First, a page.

My tasting note of this Etna wine involves an intense smoky minerality. I know I used that dirty word, please don’t ask me where minerality comes from… But also, it goes back to the old debate: Does any place have a sense of place? Burgundy, the quintessential region for expression of place may be placed into question as well.
There is no other region that I have nailed in a blind tasting more than Burgundy. Yes, I have sold a lot of Burgundy and drunk a lot of Burgundy, but I have drunk and sold a lot of different wines from various parts of the world, and my hit rate is never like Burgundy. (And I am not bragging, I have made a fool of myself many times blind tasting, and I’m sure I will do it again!) Especially if it is a 1er Cru from a top village, those wines usually sing of their “sense of place”. Gevrey-Chambertin and Vosne-Romanee are only a 15 minute drive from each other, but they produce such vastly different wines. A few years back a producer for Gevrey-Chambertin told me it was not just terroir, it was the idea that each producer needs to follow a certain style in their wine making practices to get AOC (aka AOP) approval for that village’s distinct style. This is only one man’s opinion, but I did find his statement interesting.
At the end of the day, I am not 100% sure of how much influence a soil can have on the final product of the wine. There is so much information out there, and many Universities are still conducting research on this idea. The only facts I do know are that soil regulates water to a certain degree, it regulates vigor with its fertility, and may be the cause of certain unwanted conditions such as chlorosis due to deficiencies in the soil.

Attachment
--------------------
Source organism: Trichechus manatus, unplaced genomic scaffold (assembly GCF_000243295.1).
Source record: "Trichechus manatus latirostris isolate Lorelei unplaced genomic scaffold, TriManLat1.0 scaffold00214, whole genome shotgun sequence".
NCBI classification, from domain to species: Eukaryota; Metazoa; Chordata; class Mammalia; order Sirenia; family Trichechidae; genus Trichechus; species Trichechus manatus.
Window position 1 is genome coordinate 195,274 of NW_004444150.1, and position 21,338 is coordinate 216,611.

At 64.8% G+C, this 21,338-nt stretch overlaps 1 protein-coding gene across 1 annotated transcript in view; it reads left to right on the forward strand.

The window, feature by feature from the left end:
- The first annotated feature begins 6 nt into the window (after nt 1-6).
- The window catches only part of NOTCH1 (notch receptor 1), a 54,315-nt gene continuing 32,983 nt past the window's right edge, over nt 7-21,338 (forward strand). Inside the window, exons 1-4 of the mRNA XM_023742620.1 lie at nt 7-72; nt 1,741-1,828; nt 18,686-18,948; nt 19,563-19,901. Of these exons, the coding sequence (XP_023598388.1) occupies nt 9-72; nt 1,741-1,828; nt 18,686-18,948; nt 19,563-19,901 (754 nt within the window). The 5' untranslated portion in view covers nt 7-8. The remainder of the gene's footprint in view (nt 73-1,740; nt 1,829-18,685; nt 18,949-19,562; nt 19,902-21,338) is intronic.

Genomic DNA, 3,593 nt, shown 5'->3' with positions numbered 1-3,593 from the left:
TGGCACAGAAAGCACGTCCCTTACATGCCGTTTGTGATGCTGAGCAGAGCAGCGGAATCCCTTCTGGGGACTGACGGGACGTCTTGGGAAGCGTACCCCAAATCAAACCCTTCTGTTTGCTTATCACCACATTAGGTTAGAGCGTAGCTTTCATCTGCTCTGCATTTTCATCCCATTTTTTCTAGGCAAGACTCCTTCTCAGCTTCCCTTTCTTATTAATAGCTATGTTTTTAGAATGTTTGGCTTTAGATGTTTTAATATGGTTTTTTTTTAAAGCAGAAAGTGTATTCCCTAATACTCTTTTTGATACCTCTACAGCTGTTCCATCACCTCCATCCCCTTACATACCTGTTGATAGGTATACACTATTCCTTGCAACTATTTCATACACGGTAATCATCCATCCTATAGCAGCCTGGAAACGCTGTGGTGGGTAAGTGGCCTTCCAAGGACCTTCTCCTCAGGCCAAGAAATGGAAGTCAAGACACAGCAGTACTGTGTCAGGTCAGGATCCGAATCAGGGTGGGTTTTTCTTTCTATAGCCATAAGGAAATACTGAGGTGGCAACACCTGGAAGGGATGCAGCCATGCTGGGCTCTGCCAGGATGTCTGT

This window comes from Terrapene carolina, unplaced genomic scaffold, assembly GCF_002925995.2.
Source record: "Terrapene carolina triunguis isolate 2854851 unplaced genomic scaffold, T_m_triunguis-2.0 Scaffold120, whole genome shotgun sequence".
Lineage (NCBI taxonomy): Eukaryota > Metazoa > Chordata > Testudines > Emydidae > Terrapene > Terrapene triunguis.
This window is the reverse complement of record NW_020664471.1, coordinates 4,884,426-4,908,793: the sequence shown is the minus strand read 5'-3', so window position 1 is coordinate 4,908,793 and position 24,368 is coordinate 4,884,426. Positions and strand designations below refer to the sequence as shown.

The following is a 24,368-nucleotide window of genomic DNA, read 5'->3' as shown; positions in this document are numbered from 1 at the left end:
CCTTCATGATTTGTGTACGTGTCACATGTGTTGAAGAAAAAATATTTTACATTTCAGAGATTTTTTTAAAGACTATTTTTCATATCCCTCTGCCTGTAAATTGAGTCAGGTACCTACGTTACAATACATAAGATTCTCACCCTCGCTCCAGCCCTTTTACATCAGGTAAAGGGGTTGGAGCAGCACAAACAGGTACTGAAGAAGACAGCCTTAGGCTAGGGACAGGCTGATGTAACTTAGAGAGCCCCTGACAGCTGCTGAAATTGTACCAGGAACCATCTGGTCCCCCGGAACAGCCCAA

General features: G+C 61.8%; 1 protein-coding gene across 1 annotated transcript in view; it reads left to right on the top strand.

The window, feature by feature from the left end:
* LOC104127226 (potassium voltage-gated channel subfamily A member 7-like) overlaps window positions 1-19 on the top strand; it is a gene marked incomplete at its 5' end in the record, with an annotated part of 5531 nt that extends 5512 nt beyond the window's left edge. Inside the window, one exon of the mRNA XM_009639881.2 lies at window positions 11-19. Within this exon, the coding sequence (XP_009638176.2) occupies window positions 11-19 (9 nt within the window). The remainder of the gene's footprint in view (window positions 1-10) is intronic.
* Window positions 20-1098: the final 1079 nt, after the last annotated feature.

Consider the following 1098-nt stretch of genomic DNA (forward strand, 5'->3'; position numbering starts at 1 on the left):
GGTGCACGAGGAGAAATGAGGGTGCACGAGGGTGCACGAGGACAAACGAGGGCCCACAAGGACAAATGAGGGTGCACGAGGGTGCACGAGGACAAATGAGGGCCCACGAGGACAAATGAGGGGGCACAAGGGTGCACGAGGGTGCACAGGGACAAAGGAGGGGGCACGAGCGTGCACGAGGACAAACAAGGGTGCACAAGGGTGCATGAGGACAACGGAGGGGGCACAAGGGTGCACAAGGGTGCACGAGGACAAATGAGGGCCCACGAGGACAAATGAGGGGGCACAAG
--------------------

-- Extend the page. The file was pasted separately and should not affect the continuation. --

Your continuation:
I must say that I may get frustrated by not having all the answers as an MW student, but as a wine consumer and as someone working in the trade selling wine, I do not mind not having all the answers. I think one of the many things that makes wine special, is the idea that you can experience a place that you may have never traveled to, or you may revisit a place you were lucky enough to visit at one time, by simply having the sensory experience of a wine from that place. The stories and the pictures of wine regions have not only transported me to a different world that I desperately needed to escape to… but I have enjoyed helping to transport others even at a consumer tasting, where people are not getting intoxicated by the alcohol, but they are getting intoxicated by the stories of the place…. okay, sometimes they are getting intoxicated by the alcohol too. 😉